Jed Rasula and Steve McCaffery define literature as ‘the exploration and
exercise of tolerable linguistic deviance’. My work, both creative and
theoretical, investigates the relation between tolerable and intolerable
linguistic deviance. To this end the present series of concrete poems
enlarges, inverts, fragments and layers original poetic phrases to
disrupt the communication of semantic meaning and emphasise the graphic
nature of text.
Letters and numerals become the basis for
pattern-making, facilitated and influenced by the material
characteristics of the transparencies on which they are printed and the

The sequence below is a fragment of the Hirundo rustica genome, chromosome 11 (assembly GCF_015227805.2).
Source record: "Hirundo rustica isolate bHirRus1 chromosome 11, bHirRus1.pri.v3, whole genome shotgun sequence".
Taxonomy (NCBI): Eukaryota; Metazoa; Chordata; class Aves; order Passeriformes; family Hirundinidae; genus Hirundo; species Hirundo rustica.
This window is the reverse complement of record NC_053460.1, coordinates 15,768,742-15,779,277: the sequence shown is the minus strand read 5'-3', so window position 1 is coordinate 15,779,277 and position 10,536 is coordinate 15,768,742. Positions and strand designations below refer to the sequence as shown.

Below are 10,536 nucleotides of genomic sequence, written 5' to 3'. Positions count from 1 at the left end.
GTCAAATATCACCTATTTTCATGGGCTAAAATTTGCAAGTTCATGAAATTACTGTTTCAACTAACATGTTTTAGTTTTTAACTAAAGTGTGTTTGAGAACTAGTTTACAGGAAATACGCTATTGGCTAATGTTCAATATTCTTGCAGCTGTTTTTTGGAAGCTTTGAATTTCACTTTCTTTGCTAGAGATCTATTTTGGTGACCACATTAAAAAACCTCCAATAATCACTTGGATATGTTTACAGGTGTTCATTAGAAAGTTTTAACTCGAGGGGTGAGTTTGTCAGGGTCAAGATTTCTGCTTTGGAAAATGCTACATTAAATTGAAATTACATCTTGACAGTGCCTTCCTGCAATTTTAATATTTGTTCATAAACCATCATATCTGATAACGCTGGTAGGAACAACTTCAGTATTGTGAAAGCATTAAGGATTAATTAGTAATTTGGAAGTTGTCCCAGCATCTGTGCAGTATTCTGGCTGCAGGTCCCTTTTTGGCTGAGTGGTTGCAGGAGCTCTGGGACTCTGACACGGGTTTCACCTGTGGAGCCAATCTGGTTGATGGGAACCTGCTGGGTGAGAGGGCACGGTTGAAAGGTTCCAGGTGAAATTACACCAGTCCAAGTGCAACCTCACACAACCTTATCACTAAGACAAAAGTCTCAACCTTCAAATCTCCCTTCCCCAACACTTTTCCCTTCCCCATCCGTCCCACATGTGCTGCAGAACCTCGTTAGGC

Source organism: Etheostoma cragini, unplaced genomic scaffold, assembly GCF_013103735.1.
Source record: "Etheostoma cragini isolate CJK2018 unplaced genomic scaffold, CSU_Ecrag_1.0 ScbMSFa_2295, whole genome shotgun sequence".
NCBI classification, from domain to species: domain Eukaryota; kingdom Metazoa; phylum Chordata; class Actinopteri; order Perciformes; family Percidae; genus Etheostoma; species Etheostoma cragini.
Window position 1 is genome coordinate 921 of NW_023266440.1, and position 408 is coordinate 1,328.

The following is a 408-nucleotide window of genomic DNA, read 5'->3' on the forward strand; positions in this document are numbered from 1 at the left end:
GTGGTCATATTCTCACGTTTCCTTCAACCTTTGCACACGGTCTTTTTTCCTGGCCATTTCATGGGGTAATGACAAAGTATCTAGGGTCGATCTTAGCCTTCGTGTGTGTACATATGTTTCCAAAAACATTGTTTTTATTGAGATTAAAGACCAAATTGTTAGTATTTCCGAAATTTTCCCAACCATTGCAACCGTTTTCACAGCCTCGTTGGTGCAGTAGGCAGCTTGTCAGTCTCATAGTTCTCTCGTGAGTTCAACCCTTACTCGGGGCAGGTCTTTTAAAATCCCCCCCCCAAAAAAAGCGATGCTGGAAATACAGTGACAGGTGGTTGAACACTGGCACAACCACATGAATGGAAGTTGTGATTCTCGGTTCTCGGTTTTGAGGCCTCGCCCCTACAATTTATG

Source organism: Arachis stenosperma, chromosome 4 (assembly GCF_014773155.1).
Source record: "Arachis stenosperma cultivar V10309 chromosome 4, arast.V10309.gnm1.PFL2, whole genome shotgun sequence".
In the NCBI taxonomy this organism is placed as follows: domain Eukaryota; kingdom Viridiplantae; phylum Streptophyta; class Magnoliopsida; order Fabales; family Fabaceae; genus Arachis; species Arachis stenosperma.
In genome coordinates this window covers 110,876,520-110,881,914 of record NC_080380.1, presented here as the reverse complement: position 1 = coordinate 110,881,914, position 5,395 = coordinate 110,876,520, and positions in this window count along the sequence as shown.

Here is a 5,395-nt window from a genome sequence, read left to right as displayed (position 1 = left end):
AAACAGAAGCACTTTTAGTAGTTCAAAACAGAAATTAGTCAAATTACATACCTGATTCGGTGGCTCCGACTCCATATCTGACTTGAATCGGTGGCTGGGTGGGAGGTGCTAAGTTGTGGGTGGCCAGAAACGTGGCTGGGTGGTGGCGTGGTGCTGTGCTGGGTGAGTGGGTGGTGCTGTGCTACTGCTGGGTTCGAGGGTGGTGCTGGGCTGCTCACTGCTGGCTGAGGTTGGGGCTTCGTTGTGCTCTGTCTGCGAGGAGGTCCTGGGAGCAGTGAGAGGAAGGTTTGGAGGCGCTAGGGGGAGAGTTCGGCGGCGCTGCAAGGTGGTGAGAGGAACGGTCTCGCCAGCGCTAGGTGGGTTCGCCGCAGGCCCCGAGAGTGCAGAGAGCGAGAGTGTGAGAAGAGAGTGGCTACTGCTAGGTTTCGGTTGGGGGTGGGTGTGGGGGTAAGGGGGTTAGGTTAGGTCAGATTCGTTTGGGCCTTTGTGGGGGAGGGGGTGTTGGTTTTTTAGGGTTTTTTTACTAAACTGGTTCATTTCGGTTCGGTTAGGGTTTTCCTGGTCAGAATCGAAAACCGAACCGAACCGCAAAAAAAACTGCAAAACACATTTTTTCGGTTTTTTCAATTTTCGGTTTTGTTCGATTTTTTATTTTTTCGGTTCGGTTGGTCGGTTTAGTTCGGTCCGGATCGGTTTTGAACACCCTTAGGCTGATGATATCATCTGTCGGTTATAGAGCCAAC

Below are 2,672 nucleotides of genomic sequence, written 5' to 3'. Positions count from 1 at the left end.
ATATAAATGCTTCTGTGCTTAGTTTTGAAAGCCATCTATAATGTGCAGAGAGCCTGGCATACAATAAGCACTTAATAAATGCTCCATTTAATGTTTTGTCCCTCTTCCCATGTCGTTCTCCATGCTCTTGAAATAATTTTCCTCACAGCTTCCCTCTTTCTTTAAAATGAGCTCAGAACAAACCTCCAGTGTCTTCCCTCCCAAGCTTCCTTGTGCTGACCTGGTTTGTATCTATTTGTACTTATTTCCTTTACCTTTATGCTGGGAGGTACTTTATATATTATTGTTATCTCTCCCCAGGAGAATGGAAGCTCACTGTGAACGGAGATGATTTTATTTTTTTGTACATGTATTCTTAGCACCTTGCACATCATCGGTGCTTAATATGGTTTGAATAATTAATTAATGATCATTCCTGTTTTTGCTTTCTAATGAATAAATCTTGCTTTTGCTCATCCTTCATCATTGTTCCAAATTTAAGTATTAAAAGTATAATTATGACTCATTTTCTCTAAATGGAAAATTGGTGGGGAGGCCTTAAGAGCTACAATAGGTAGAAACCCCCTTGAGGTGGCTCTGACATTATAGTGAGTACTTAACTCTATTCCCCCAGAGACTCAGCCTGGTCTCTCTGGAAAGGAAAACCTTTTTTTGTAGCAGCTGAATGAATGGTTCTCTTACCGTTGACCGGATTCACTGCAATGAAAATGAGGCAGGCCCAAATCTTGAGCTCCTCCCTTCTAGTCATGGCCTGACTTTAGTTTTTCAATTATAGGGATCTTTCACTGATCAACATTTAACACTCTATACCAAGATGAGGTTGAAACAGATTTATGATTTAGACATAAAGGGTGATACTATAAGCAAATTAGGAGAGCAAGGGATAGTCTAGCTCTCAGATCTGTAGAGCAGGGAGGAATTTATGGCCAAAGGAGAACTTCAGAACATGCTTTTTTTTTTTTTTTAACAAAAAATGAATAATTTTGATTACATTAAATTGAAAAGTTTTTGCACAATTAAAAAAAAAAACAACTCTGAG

natural loss of definition effected through repeated photocopying.
My creative practice is influenced by my theoretical studies into
the Outsider writing of art-makers who have experienced schizophrenia.
Here, the shared grammatical and denotative rules of language are often
traduced so that conventional meaning is distorted towards the ambiguity
of ‘noise’; such ambiguity doesn’t represent meaninglessness, but is
rather the linguistic expression of idiosyncratic world-views. These
linguistic explorations are less an exercise in experimentation and more
an attempt to express or quell the lived experience of language as an
animate and often unstable medium for interacting with the world. It is
the power of written and spoken language to interact with and influence
physical, social and psychic landscapes that most fascinates me,
directing both my theoretical and creative practices.